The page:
In High School I was still trying to figure but who the hell I was. I went through the mandatory 1990's grunge phase. I wore all black. I dyed my hair purple. I didn't know where I fit in. Or who I wanted to be.
Throughout those 7 years of
I had a few friends in my latter years of high school who were gay. I can remember meeting them through other friends and finding any excuse I could to be around them. It felt right. It was comfortable. There was never any judgement. I wasn't too light-skinned or not pretty enough. I was just me. In the midst of feeling relaxed around them, there were a few times I wanted to tell them my secret. To whisper in their ear, "I'm just like you." I never did. I was still scared. I didn't know what would happen to my life once I said those three words.
Until I came out to my husband in 2004, whenever any feelings arouse about other women I quickly pushed them out of my head. I was active in my church and kept busy being as a stay at home mom. I made sure I kept busy so I wouldn't have time to think about being gay. At this point I knew I was gay. I knew I was miserable and unhappy in my marriage due to the fact that I was gay. Yet I still forced myself to suffocate my feelings. In the end it became obvious and unbearable. With the help of my husband I faced the truth. It wasn't so scary. I had a support group of other married and gay women. My family and friends were not shocked when I told them. I'm out, in a relationship with a woman I absolutely love and adore. I'm finally happy and at peace. My kids are amazing and wonderful. It took me 27 years (give or take a few, I'm horrible with math) to muster the courage to say,
I AM GAY
When I think about Tyler Clementi and the three other kids who committed suicide in September, I'm devastated. I know without a doubt that could have been me. I don't think of myself as closested at the time. I was in plain denial. I can just imagine if the mean, horrible, cruel kids I went to school with found out. The teasing. The incessant name calling. I think the reason I'm still here, alive and breathing is because I didn't deal with it. It's hard enough to be a pre-teen and teenager without harrassment by your peers for your sexual preference. Which is frankly none of their business.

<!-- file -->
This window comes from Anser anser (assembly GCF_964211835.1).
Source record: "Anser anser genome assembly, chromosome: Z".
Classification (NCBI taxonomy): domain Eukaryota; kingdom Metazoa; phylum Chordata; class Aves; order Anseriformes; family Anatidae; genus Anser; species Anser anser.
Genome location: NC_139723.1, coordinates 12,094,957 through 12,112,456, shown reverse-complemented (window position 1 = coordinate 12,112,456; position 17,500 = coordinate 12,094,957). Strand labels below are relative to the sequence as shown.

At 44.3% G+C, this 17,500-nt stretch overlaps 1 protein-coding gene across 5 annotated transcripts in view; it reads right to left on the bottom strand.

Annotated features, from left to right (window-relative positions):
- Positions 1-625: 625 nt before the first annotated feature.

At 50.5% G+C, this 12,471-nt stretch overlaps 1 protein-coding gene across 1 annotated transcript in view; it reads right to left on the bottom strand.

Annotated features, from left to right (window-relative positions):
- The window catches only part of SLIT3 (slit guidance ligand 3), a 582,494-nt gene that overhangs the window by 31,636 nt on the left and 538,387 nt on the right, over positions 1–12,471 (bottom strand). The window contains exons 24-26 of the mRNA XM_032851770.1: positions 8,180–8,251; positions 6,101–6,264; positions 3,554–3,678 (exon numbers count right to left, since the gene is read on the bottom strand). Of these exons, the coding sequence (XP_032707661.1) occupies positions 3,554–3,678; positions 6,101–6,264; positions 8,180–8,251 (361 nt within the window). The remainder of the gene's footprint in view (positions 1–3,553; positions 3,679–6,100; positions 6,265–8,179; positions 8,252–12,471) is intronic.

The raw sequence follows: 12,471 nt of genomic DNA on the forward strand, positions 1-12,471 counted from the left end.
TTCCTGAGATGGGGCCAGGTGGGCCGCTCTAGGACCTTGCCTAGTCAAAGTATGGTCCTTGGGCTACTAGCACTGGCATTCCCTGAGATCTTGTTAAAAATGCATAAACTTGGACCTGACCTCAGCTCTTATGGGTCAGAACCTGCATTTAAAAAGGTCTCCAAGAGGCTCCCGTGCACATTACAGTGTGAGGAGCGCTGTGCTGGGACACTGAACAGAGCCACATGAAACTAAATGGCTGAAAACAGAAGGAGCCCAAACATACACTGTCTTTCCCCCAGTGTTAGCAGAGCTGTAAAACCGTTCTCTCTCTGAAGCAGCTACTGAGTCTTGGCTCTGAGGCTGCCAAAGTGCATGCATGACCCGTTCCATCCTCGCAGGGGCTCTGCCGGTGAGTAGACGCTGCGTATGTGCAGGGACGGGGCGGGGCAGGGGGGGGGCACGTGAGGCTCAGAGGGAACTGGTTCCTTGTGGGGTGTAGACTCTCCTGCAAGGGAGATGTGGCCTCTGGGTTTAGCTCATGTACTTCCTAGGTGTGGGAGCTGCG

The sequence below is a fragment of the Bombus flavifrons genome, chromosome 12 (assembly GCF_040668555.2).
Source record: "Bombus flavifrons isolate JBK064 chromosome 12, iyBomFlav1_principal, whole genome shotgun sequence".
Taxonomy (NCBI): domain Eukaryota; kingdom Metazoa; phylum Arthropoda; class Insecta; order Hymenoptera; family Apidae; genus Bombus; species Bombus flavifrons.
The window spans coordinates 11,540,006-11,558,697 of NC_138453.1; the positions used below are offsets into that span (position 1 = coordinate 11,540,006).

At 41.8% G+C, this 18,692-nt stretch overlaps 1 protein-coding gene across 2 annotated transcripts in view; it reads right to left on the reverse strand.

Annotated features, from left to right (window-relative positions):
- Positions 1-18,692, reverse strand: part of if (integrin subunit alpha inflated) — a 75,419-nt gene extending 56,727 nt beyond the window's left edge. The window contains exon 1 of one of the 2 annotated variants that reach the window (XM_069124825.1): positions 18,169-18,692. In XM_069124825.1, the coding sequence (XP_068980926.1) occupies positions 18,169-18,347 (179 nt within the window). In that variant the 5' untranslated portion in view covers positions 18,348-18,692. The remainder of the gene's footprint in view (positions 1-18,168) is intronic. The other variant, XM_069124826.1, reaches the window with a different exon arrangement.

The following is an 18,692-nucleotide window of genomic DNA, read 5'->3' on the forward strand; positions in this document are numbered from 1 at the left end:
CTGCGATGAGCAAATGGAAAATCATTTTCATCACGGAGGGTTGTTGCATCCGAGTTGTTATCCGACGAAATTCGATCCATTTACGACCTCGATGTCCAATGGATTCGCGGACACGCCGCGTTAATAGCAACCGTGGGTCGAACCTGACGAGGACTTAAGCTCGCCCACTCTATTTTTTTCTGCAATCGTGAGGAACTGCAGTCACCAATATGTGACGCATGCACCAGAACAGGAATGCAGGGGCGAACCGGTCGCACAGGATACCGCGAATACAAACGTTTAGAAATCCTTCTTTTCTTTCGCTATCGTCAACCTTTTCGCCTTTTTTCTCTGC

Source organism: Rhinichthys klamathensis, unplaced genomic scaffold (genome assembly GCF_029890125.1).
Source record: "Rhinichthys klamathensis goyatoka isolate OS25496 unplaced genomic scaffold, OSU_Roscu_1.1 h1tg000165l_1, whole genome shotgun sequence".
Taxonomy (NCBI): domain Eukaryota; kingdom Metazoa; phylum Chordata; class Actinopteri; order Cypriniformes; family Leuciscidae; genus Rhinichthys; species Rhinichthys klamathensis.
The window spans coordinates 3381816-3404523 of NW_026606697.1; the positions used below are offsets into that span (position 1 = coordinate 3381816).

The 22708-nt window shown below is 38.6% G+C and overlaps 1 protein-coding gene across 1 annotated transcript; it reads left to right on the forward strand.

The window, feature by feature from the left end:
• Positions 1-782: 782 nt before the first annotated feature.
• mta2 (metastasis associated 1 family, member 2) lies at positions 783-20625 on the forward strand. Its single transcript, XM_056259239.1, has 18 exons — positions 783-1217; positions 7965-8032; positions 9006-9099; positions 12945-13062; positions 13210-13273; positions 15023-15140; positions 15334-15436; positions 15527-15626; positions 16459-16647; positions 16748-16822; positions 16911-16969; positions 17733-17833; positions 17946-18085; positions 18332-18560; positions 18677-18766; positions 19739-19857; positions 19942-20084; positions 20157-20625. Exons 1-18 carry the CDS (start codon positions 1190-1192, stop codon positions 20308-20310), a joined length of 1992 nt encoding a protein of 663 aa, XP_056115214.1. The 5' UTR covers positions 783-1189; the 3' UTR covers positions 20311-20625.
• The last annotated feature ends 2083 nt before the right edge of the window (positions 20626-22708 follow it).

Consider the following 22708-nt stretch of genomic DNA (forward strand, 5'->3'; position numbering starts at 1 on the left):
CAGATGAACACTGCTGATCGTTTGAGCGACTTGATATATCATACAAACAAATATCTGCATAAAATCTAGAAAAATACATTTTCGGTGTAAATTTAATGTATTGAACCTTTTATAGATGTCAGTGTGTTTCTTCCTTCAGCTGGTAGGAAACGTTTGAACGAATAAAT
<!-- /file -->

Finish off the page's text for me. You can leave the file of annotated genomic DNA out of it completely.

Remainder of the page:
I'm in awe of gay, lesbian, bi-sexual and transgender kids that come out in their pre-teens, teens or early adulthood. They have something I never did. Courage! Courage to say fuck you and stand up to the bullies. Courage to be out and proud. I never had this courage and I deeply regret it. Starting now I'm committing myself to finding a way to encourage, support and do whatever I can to help kids who are struggling the same way I did. If you're not gay, join your local PFLAG organization. Show your support. Tyler, Seth, Asher, Billy and countless other bullied gay kids deserve it!
It's okay to be gay. It's okay to fall madly deeply in love with someone of the same gender. It's okay to be queer. It's okay to be a-sexual. It's okay to bi-sexual. It's okay to be born a girl but known you should have been a boy. Or vice versa. For the love of all things good in the world, it's ok to be gay.
If you're struggling with any issues related to your sexuality, or have thoughts of suicide, please visit The Trevor Project.